With longer days and warmer temperatures you can be sure that the North Shore Mountains will be rapidly filling up with hikers, snowshoers and backpackers.

When this happens, a small percentage of those outdoorsy types will get into trouble and need rescuing.

With that in mind, members of a number of different search and rescue agencies got together on Sunday to hone their skills.

The men and women of Lions Bay Search and Rescue, Coquitlam Search and Rescue, and North Shore Search and Rescue gathered at a remote North Vancouver location to brush up on a specialized rescue technique -- helicopter long-line rescues.

Tim Jones of North Shore Search and Rescue described situations to those gathered when up to 40 people have needed evacuation from remote danger zones.

North Shore Rescue use this technique all the time, most recently last week, when three e-com technicians were plucked off Bowen Island using a rope, a harness and a helicopter.

While this is ticklish work for the pilot and the S.A.R. planner, all the person being rescued has to do is relax, follow instructions and enjoy the ride.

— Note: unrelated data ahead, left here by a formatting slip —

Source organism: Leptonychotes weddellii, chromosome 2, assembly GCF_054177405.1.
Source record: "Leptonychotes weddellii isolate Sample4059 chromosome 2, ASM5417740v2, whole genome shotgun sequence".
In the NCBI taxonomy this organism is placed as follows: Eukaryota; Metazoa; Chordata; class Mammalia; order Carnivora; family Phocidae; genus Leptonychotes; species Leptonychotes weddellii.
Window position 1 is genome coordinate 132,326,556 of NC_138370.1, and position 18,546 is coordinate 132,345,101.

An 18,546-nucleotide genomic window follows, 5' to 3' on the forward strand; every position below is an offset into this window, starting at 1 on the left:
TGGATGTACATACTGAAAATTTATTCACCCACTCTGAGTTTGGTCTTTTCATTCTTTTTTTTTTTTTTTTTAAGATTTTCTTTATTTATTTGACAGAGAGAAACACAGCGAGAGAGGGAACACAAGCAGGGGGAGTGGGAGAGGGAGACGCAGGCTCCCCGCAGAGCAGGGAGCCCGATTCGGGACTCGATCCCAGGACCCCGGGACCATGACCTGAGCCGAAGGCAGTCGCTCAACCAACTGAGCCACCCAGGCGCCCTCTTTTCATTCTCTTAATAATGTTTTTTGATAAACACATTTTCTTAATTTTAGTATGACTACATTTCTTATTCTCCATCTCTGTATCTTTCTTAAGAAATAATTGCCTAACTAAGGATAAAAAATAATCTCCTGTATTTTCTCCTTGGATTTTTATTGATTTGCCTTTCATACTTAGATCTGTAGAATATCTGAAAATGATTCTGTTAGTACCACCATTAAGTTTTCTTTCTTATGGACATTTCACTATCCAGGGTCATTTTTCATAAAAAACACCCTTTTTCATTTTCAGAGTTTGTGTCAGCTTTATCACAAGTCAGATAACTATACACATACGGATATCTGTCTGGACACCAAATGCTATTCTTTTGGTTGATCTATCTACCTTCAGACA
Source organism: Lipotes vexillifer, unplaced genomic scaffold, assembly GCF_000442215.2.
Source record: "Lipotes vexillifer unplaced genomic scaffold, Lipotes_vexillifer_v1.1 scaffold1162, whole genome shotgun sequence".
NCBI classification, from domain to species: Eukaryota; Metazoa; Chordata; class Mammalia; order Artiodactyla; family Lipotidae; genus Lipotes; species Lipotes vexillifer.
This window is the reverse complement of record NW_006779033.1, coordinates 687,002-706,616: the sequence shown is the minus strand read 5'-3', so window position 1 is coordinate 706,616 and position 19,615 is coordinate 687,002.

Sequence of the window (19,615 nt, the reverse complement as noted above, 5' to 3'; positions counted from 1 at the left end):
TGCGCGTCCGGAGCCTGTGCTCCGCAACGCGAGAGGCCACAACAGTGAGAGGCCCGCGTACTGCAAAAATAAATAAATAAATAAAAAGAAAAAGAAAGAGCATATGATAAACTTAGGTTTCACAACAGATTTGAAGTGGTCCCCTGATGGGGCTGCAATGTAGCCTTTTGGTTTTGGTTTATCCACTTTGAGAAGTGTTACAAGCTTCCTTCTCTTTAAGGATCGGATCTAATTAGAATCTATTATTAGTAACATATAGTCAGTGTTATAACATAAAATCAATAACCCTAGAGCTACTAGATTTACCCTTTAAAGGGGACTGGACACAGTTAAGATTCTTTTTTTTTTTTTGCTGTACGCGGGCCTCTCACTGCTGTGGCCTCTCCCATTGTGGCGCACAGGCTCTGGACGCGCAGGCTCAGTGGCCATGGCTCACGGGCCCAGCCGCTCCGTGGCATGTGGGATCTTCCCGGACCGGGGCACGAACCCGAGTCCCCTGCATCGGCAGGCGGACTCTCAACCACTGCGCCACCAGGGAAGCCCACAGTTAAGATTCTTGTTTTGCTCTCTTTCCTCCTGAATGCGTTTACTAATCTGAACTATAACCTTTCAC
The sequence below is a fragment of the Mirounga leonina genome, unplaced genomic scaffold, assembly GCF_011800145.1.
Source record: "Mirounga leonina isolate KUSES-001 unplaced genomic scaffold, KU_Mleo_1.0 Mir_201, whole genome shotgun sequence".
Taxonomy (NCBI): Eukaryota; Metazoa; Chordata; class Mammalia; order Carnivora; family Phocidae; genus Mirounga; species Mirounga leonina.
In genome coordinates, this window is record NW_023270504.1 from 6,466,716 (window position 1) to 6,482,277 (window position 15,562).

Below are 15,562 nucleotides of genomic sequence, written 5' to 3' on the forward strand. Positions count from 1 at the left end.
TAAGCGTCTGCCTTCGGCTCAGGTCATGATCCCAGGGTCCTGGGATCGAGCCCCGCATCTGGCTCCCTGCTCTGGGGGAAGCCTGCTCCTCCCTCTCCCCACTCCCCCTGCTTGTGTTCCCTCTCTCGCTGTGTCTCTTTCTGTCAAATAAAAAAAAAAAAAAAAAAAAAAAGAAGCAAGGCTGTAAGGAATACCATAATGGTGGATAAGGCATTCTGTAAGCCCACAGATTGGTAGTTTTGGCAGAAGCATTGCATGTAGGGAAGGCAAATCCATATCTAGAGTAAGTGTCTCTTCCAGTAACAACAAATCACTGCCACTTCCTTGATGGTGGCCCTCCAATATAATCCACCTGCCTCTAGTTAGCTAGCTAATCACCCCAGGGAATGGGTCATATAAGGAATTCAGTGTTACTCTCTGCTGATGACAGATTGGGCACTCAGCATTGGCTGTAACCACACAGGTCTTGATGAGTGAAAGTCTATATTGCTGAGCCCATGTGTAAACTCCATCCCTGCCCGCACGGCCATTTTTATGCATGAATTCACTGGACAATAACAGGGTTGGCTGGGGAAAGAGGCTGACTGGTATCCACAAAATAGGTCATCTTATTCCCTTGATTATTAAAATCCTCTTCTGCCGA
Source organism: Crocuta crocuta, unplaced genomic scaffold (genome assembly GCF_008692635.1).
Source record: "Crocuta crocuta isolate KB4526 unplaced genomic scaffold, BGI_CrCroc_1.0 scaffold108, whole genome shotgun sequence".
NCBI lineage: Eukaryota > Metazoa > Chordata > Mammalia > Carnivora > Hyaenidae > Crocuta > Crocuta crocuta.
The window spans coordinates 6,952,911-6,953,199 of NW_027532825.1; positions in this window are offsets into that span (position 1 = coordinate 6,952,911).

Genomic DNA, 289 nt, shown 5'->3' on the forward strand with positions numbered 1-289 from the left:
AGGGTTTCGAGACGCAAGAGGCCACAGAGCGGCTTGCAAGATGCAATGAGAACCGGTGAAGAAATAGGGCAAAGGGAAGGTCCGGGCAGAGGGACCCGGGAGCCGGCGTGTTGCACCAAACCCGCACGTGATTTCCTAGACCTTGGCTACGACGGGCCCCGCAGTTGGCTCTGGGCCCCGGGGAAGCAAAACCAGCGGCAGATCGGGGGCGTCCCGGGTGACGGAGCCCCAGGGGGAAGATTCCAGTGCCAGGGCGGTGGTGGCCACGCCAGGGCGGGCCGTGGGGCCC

This time, the crews learned about carrying out long-line rescues using two helicopters operating simultaneously.

"The reason we're doing this is because we had situations where we've evacuated 13 or 14 people via long line," said Jones. "It's taken a long time, but we had a lot of light. Now we're working on the premise is that we may not have a lot of light or the weather. You can't do it with one helicopter. You'll need two helicopters, maybe even three."

Sunday's exercise went flawlessly, with different members of different organizations taking their turn at the end of the rope, all choreographed with a series of hand signals.

By adding this technique to their arsenal, The Lower Mainland's local rescue organizations are even better prepared to do their part, provided you do yours.

"We like to remind people that if you are going [into the backcountry] at any time of year to tell people where you are going, and what time you are going to be back," said Ian Cunnings of the Provincial Emergency Program.

"Make sure you have the appropriate equipment, so that if search and rescue is required from B.C. Ambulance or local police at least we have a starting point to come and look for you."

With a report by CTV British Columbia's David Kincaid.